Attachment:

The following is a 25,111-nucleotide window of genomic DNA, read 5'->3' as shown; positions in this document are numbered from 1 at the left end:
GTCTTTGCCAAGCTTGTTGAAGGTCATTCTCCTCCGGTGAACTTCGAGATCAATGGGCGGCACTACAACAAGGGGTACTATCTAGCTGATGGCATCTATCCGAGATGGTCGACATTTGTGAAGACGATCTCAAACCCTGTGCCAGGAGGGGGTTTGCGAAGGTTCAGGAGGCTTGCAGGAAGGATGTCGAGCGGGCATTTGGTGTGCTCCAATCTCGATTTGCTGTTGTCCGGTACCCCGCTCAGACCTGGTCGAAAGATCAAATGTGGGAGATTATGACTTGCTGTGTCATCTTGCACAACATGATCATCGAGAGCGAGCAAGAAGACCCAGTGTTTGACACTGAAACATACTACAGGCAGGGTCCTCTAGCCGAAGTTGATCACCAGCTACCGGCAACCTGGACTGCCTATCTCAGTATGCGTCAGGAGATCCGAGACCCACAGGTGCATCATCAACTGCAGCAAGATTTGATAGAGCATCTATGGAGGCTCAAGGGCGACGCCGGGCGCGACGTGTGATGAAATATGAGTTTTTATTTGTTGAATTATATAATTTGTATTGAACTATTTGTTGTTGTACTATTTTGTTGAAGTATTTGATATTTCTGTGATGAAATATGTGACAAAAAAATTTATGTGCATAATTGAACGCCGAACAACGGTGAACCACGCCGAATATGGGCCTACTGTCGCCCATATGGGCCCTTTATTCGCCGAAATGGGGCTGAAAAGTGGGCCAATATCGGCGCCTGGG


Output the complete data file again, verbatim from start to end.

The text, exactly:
The following is a 25,111-nucleotide window of genomic DNA, read 5'->3' as shown; positions in this document are numbered from 1 at the left end:
GTCTTTGCCAAGCTTGTTGAAGGTCATTCTCCTCCGGTGAACTTCGAGATCAATGGGCGGCACTACAACAAGGGGTACTATCTAGCTGATGGCATCTATCCGAGATGGTCGACATTTGTGAAGACGATCTCAAACCCTGTGCCAGGAGGGGGTTTGCGAAGGTTCAGGAGGCTTGCAGGAAGGATGTCGAGCGGGCATTTGGTGTGCTCCAATCTCGATTTGCTGTTGTCCGGTACCCCGCTCAGACCTGGTCGAAAGATCAAATGTGGGAGATTATGACTTGCTGTGTCATCTTGCACAACATGATCATCGAGAGCGAGCAAGAAGACCCAGTGTTTGACACTGAAACATACTACAGGCAGGGTCCTCTAGCCGAAGTTGATCACCAGCTACCGGCAACCTGGACTGCCTATCTCAGTATGCGTCAGGAGATCCGAGACCCACAGGTGCATCATCAACTGCAGCAAGATTTGATAGAGCATCTATGGAGGCTCAAGGGCGACGCCGGGCGCGACGTGTGATGAAATATGAGTTTTTATTTGTTGAATTATATAATTTGTATTGAACTATTTGTTGTTGTACTATTTTGTTGAAGTATTTGATATTTCTGTGATGAAATATGTGACAAAAAAATTTATGTGCATAATTGAACGCCGAACAACGGTGAACCACGCCGAATATGGGCCTACTGTCGCCCATATGGGCCCTTTATTCGCCGAAATGGGGCTGAAAAGTGGGCCAATATCGGCGCCTGGG